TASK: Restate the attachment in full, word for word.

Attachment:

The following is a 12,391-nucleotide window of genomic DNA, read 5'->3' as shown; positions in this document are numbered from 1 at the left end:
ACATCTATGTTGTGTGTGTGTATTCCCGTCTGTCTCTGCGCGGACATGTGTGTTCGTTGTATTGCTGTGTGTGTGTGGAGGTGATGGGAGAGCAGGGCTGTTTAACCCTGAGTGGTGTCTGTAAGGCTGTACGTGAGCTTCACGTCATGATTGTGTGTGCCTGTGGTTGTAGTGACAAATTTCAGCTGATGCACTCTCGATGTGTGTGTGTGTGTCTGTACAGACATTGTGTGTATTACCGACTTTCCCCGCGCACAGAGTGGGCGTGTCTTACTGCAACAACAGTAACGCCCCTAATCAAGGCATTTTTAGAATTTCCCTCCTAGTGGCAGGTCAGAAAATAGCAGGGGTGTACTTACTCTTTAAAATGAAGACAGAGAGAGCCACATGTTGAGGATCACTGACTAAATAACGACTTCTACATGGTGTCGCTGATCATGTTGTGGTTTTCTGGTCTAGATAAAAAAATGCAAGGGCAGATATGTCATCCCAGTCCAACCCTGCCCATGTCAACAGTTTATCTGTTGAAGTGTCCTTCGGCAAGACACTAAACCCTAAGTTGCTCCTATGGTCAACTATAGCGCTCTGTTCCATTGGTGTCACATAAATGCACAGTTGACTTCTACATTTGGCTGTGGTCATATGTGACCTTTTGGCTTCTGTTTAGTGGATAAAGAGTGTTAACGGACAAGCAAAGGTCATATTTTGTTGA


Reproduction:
The following is a 12,391-nucleotide window of genomic DNA, read 5'->3' as shown; positions in this document are numbered from 1 at the left end:
ACATCTATGTTGTGTGTGTGTATTCCCGTCTGTCTCTGCGCGGACATGTGTGTTCGTTGTATTGCTGTGTGTGTGTGGAGGTGATGGGAGAGCAGGGCTGTTTAACCCTGAGTGGTGTCTGTAAGGCTGTACGTGAGCTTCACGTCATGATTGTGTGTGCCTGTGGTTGTAGTGACAAATTTCAGCTGATGCACTCTCGATGTGTGTGTGTGTGTCTGTACAGACATTGTGTGTATTACCGACTTTCCCCGCGCACAGAGTGGGCGTGTCTTACTGCAACAACAGTAACGCCCCTAATCAAGGCATTTTTAGAATTTCCCTCCTAGTGGCAGGTCAGAAAATAGCAGGGGTGTACTTACTCTTTAAAATGAAGACAGAGAGAGCCACATGTTGAGGATCACTGACTAAATAACGACTTCTACATGGTGTCGCTGATCATGTTGTGGTTTTCTGGTCTAGATAAAAAAATGCAAGGGCAGATATGTCATCCCAGTCCAACCCTGCCCATGTCAACAGTTTATCTGTTGAAGTGTCCTTCGGCAAGACACTAAACCCTAAGTTGCTCCTATGGTCAACTATAGCGCTCTGTTCCATTGGTGTCACATAAATGCACAGTTGACTTCTACATTTGGCTGTGGTCATATGTGACCTTTTGGCTTCTGTTTAGTGGATAAAGAGTGTTAACGGACAAGCAAAGGTCATATTTTGTTGA